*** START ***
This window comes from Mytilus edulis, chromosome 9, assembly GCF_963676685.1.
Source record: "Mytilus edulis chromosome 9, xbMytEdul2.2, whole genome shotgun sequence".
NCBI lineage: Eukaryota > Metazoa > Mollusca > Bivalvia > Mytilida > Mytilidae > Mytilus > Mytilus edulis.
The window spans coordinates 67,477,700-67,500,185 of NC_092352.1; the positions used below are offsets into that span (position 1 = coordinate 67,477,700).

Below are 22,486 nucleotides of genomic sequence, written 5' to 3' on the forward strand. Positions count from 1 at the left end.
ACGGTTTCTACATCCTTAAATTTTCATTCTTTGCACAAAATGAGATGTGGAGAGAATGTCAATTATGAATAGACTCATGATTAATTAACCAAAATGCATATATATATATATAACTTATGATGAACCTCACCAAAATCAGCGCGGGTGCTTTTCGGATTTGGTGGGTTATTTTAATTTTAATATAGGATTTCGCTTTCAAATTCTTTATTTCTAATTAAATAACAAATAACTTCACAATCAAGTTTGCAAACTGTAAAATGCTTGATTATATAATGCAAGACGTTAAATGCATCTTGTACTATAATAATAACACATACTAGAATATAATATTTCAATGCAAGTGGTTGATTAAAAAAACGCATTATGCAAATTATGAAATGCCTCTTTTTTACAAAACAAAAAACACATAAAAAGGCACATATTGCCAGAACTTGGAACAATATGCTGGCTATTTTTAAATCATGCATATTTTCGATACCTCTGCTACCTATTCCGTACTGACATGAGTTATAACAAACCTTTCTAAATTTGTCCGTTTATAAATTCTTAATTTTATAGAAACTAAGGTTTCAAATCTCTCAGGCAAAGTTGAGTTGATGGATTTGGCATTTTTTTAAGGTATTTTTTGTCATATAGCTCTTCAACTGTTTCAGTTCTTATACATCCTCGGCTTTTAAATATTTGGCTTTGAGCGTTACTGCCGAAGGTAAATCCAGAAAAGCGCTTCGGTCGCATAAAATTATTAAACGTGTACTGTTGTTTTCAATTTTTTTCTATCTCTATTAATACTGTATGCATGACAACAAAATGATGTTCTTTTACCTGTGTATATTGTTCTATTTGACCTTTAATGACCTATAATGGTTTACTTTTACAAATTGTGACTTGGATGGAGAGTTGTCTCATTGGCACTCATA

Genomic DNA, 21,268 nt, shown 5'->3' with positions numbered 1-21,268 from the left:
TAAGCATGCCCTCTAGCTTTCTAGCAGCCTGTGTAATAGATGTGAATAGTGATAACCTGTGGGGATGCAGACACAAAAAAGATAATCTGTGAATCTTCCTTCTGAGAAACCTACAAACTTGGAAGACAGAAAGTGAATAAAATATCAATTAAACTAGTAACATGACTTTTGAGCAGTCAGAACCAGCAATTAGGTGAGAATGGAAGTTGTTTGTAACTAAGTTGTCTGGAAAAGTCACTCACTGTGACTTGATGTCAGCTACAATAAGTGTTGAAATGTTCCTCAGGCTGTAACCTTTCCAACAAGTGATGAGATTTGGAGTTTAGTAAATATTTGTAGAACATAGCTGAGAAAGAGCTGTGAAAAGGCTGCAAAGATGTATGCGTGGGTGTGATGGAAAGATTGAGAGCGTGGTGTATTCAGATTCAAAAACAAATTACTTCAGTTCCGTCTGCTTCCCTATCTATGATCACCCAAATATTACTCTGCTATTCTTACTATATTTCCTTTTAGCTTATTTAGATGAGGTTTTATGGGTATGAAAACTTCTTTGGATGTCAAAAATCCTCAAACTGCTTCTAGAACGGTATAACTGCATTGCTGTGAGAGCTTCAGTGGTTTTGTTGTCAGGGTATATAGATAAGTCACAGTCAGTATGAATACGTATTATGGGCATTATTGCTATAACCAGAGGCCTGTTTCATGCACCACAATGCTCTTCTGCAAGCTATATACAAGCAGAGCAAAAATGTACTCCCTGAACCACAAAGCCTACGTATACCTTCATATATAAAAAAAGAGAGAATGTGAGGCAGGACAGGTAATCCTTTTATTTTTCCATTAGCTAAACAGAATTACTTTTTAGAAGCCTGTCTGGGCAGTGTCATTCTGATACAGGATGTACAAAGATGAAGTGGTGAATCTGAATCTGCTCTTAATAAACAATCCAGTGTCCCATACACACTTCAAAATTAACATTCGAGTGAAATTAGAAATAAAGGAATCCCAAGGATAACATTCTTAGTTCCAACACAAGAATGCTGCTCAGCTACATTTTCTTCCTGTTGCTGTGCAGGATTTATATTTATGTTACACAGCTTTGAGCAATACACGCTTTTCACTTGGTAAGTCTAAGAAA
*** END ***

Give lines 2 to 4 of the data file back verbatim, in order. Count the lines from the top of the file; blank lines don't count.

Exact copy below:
Source record: "Mytilus edulis chromosome 9, xbMytEdul2.2, whole genome shotgun sequence".
NCBI lineage: Eukaryota > Metazoa > Mollusca > Bivalvia > Mytilida > Mytilidae > Mytilus > Mytilus edulis.
The window spans coordinates 67,477,700-67,500,185 of NC_092352.1; the positions used below are offsets into that span (position 1 = coordinate 67,477,700).